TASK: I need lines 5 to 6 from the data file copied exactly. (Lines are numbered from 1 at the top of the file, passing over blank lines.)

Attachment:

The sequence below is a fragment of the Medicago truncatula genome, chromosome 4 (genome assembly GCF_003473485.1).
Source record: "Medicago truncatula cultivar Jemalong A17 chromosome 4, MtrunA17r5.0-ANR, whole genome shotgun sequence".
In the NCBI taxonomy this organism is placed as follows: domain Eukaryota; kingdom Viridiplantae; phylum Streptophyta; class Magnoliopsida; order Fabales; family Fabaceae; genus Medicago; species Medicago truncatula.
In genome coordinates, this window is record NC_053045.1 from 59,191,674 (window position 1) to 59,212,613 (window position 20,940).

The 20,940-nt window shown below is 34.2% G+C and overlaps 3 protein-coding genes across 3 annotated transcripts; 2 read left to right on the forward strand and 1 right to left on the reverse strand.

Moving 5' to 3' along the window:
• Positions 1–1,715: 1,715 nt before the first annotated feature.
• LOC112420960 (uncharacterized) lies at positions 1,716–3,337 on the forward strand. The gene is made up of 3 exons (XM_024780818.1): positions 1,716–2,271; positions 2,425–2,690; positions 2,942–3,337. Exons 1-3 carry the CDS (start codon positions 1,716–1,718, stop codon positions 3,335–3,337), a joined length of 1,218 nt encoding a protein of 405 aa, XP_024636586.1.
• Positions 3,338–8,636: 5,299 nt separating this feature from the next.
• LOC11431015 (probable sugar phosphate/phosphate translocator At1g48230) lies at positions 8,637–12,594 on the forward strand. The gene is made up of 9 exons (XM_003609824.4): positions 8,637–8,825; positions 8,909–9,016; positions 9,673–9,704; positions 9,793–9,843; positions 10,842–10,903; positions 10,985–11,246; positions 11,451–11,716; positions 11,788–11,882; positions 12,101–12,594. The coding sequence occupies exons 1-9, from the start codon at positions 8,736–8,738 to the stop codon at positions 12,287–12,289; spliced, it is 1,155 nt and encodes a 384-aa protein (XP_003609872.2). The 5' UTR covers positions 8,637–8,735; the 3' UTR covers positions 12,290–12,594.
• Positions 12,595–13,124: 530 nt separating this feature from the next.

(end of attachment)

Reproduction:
The 20,940-nt window shown below is 34.2% G+C and overlaps 3 protein-coding genes across 3 annotated transcripts; 2 read left to right on the forward strand and 1 right to left on the reverse strand.

Moving 5' to 3' along the window: